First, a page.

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Lyrics Alley Paperback – Dec 1 2010

5.0 out of 5 stars 1 customer review

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Paperback, Dec 1 2010
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Product Details

  • Paperback: 310 pages
  • Publisher: George Weidenfeld & Nicholson (Dec 1 2010)
  • Language: English
  • ISBN-10: 0297860097
  • ISBN-13: 978-0297860099
  • Product Dimensions: 15.5 x 2.4 x 23.6 cm
  • Shipping Weight: 458 g
  • Average Customer Review: 5.0 out of 5 stars 1 customer review
  • Amazon Bestsellers Rank: #3,974,426 in Books (See Top 100 in Books)
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Product Description

Review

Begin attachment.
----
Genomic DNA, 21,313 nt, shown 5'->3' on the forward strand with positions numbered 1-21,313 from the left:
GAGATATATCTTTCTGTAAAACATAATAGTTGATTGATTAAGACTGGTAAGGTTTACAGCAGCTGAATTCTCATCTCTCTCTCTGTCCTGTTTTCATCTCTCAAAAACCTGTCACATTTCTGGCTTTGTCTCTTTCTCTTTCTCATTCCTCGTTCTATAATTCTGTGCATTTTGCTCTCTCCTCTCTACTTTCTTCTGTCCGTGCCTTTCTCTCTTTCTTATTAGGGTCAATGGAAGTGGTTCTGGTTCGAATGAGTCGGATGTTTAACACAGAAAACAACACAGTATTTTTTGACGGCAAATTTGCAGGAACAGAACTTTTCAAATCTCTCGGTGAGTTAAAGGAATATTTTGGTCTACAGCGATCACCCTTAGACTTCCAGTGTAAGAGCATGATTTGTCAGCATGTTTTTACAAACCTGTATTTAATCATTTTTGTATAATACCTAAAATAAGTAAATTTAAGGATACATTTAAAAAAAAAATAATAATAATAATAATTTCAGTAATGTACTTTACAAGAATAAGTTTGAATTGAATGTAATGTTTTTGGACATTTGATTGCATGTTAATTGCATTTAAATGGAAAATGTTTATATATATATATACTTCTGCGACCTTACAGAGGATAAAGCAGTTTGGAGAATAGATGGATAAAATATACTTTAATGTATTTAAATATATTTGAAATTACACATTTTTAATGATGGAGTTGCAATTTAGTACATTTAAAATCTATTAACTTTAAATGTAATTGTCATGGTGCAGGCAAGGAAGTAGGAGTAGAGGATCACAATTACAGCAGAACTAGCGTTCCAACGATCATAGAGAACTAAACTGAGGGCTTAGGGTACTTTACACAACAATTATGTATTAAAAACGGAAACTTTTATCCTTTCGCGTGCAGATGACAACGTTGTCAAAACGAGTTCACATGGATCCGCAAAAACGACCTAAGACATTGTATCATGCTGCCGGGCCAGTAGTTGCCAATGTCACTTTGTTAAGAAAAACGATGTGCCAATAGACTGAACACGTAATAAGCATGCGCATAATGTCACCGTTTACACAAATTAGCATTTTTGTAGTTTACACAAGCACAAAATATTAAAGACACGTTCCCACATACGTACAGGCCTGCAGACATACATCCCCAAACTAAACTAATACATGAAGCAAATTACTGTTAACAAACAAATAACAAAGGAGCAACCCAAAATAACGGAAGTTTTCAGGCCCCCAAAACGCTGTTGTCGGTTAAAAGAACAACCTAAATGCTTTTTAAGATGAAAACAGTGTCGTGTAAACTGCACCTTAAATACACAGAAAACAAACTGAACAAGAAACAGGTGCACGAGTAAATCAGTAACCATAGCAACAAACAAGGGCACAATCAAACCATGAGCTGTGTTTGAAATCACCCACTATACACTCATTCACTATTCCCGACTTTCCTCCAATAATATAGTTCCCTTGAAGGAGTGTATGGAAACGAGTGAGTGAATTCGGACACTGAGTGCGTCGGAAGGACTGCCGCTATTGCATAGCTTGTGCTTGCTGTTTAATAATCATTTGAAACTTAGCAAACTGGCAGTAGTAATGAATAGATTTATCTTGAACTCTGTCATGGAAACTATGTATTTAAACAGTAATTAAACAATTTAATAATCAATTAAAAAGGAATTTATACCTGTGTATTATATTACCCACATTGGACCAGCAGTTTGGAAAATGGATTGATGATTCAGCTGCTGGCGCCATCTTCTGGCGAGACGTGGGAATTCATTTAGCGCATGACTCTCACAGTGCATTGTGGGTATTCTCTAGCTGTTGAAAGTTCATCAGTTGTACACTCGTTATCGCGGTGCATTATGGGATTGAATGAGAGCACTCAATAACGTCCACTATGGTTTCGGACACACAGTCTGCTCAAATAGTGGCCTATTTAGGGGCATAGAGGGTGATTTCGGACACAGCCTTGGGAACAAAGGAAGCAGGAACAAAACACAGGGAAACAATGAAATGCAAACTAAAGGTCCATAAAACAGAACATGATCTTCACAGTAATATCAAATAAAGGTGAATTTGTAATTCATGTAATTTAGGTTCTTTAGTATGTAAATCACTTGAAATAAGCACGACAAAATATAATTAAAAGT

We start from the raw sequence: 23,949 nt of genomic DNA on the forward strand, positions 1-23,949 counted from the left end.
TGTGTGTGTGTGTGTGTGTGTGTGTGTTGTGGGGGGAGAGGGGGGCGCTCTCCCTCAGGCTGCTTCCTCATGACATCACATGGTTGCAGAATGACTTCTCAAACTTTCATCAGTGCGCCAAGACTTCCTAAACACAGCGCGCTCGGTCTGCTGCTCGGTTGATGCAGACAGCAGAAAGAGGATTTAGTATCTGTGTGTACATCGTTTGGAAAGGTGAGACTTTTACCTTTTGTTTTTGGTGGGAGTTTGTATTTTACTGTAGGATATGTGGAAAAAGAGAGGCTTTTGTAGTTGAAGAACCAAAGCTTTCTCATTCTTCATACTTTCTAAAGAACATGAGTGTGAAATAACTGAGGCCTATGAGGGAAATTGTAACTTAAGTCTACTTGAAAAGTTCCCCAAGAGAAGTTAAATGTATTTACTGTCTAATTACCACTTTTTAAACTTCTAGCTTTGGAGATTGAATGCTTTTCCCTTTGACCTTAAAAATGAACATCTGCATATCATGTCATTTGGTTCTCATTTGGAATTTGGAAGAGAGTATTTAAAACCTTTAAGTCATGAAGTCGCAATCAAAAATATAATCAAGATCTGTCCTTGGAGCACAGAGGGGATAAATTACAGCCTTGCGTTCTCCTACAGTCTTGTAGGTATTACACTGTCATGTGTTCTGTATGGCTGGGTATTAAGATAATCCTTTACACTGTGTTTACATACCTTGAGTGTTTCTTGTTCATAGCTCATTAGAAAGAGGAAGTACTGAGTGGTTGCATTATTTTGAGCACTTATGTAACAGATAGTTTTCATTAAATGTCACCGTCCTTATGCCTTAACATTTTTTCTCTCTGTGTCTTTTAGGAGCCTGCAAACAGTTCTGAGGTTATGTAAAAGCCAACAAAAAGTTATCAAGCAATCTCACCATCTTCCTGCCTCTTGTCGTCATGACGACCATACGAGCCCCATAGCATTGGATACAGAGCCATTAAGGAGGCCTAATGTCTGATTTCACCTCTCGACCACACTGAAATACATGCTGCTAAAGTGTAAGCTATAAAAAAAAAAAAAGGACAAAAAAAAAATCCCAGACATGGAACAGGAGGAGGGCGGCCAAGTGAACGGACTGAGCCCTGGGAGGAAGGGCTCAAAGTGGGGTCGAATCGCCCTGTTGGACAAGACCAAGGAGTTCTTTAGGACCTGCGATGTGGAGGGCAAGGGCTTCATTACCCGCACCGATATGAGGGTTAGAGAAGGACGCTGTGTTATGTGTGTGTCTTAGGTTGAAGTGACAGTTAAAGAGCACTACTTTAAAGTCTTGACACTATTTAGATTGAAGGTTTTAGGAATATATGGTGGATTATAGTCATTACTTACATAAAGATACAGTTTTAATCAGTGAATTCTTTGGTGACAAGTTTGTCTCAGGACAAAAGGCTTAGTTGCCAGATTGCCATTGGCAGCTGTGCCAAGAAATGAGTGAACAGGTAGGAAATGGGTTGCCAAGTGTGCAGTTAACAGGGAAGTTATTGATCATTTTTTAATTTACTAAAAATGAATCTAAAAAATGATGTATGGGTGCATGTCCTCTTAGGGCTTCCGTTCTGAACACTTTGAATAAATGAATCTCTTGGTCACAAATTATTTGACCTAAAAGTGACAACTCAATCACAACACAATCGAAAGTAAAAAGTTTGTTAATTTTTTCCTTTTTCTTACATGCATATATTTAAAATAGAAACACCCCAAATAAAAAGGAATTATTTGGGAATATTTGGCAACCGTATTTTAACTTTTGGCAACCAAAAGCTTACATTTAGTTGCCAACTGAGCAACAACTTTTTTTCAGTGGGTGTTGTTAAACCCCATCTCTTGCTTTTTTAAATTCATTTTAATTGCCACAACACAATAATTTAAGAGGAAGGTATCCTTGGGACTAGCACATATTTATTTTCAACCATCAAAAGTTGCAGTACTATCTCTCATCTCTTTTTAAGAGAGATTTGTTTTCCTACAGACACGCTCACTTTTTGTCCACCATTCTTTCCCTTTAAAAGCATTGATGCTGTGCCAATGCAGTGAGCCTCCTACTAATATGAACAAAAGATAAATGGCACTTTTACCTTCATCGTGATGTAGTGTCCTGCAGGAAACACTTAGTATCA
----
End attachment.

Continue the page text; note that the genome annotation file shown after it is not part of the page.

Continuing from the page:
'The scattered but powerful Abuzeid family are a force in 1950s Sudan. When the patriarch's son is injured, everything must change. A thought provoking glimpse into an unfamiliar society as old ways give way to new.' WOMAN & HOME 'an assured and highly readable portrait of a family in flux and two societies - Sudan and Egypt - on the cusp of momentous changes...Lyrics Alley is an evocative description of the struggle between tradition and modernization, a conflict that is still being fought in present-day Islamic culture.' NEW INTERNATIONALIST 'Soraya is smitten with her cousin, Nur, heir to the family business but everything falls apart when he suffers a near-fatal injury and the betrothal is called off. In beautiful subtle prose Aboulela reveals the emotional consequences of their separation, and how the couple must renegotiate their futures...Aboulela explores themes of love, faith and divided families with tender restraint.' MARIE CLAIRE 'haunting...Vividly evoking the alleyways of Sudan, Egypt and Britain, this novel also movingly and meticulously traces the hidden pathways of the mind and heart with all its anger, shame, hate and love.' -- Anita Sethi THE SUNDAY TELEGRAPH 'Leila Aboulela has created a story for all the senses, one to be savoured and enjoyed.' FINANCIAL TIMES 'a panoramic exposition of a country on the brink of independence, a splendid representation of upper class Sudanese life, and a fascinating exploration of the lives of women...Lyrics Alley is gripping and meticulously researched.' MSLEXIA 'Its themes include desire, love, poetry, popular music, film, privilege and poverty. At the core is the dilemma of a culture torn between the divergent calls of tradition and modernity. This is an unprecedented novel that breaks new ground in writing about Sudanese society at the time of independence...this is a novel where human stories are writ large in the engaging foreground, with politics and history alluded to with almost demure elegance as part of the scenic backdrop.' -- Rachel Holmes, Head of Literature and Spoken Word Southbank Centre 'In many respects, Aboulela's family tale is a universal one... Understanding all too well how a family can shape an individual's destiny is what gives her tale its humanity... But it is in her vivid, beautifully original portrayals of battling wives, Nabilah and Waheeba, that her real genius lies.' THE HERALD (Glasgow) 'the graceful and elegantly told saga of the powerful and affluent Abuzeid family...The book explores tensions and contradictions within Islam and Sudan still relevant today, in particular those that affect women...Aboulela writes with a light touch. Her sensitivity towards and understanding of her characters' motives ensure that they are people first and never become mere schematic metaphors...This beautiful book is testament to what might have been as well as what might still be.' -- Jane Charteris LITERARY REVIEW 'Lyrics Alley is the evocative story of an affluent Sudanese family shaken by the shifting powers in their country... As British rule nears its end, the country is torn between modernising influences and past traditions - a conflict reflected in the growing tensions between Mahmoud's two wives. It is a tale of desire, loss, despair and reconciliation.' THE MIDDLE EAST 'Aboulela's skill is in teasing out nuance in different contexts, while making the reader care about her characters as individuals... The author succeeds in creating characters which convince us; they are as imperfect, unpredictable and endearing as real life.' TLS 'Set in 1950s Sudan, Leila Aboulela's latest novel, Lyrics Alley a family saga about a poet, beautifully elaborates on how tragedy can bring a gift in its wake.' -- Mariella Frostrup PSYCHOLOGIES 'a powerful Sudanese family saga of the 1950s, inspired by the life of her poet uncle...A great read, thoroughly reserached, and now shortlisted for the Commonwealth Writers' South Asia and Europe Best Book Prize.' BANIPAL - LIBYAN FICTION 'Aboulela paints the history that unfolds behind the family upheaval with a delicate hand...she offers characters that absorb and fascinate...Particularly well-drawn is the battle over whether to circumcise the family's daughters...its power lies in its depiction of humanity; the anguished rage of a mother at what has been done to her daughter, the vindictive envy of the old wife passed over for the new, a child's bewildered pain and fear.' THE ECONOMIST 'The characters are astutely shaded, and their varying relations to Islam are beautifully rendered. The novel's sense of internal timing is excellent, and the prose is smooth and clear. As Nur's poem "Eid Crescent" has it: "Let me narrate the story of two souls / Whose love was struck by the evil eye, / In a twist which Fate had hidden..." As a tale of stricken love between two souls, Lyrics Alley is impressive.' THE GUARDIAN